POSCO Jumps into the Fray
POSCO Jumps into the Fray
  • Chun Go-eun
  • 승인 2008.12.16 00:39
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A New Town is planned to be built on a 35.5 million square foot lot near an existing suburban area. The whole development requires 156 Megawatts of energy after it is fully built. Mayor Oh suggests that the development use renewable energy, and so the developers choose to use solar energy. However, after some elementary calculations, they realize that in order to supply the whole 156 MWs, they would have to use 1.42 million square feet, almost 40% of the entire plot. So the developers need an alternate plan, one that doesn't involve a sea of reflective solar panels covering 40% of their development. Senior Vice President Kim Jung-gon of the Fuel Cell Division at POSCO Power asserts fuel cell as plan B.

Vice President Kim Jung-gon said: "In the end, all of the renewable energies, like solar energy, thermal power, and wind power will compete in the Green Industry and contribute to the environmentally friendly life of citizens. But, what we must remember is that for every plan A, a plan B must follow. Each source of renewable energy will serve us best when it suits the environment in which it is to be used. What if the client's lot isn't windy enough What if the area is on the small side Fuel cells take up one fifth of the space that solar energy would require to produce 1 MW of electricity. This gave us the motif and passion to make the investment."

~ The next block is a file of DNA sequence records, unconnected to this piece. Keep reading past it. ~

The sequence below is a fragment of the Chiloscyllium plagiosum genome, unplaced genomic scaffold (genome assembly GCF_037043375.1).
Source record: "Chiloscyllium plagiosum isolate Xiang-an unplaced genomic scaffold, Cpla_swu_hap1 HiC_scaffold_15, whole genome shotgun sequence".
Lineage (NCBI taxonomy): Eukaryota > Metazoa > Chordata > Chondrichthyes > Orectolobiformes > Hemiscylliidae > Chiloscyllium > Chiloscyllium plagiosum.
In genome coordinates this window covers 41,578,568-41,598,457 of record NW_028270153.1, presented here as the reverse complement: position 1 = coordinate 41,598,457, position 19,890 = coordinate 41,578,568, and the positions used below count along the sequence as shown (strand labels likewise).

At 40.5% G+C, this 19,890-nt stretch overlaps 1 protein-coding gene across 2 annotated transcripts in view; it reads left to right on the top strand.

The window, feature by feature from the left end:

3D Model of Fuel cell energy. Fuel cell energy is composed of a MBOP, stack, and EBOP
POSCO set out on a journey to find a new sector of business in 2003. The mission Chairman Lee Ku-taek of POSCO assigned him was to find the next global business that would prepare the company for a period in which the stainless steel industry alone won't be able to sustain it. The world tour provided an idea in the form of fuel cells.

Fuel cell energy is composed of a Mechanical Balance of Plants (MBOP), Stacks, and Electric Balance of Power (EBOP). Current power generation systems, such as thermal power plants, burn coal, oil, or natural gas to produce energy, but fuel cells produce power through an electrochemical reaction. They require fuel and an oxidant, and with continuous flow of these two things they can operate indefinitely, without even any moving parts that might break down. POSCO fuel cells don't burn raw materials to operate turbines the way traditional thermal power plants do. Their system extracts hydrogen from raw materials and oxygen from the air. Hybrid solutions are great, too, but hydrogen is currently too costly to form into raw materials. Even if it was possible, there is no technology to store hydrogen for regular supply. Those are the two factors that make hybrid solutions infeasible in today's market. That is how the idea of reforming hydrogen to combine it with oxygen to form energy arose.

POSCO sought a future in the fuel cell industry and soon invested money to acquire Kyungin Energy to assist with the power business. The new business department of POSCO then became POSCO Power and supported the project on the other side under the title, Fuel Cell Division. "We have invested 150 billion won so far, and are willing to invest more in order to establish infrastructure and develop technology," Kim said. Through technical cooperation with an American company, Fuel Cell Energy, POSCO Power provides One-Stop Service for POSCO fuel cells, covering from the technological development to manufacturing, to installation and management. Currently, 9 fuel cell power generation systems are installed in institutes across the country.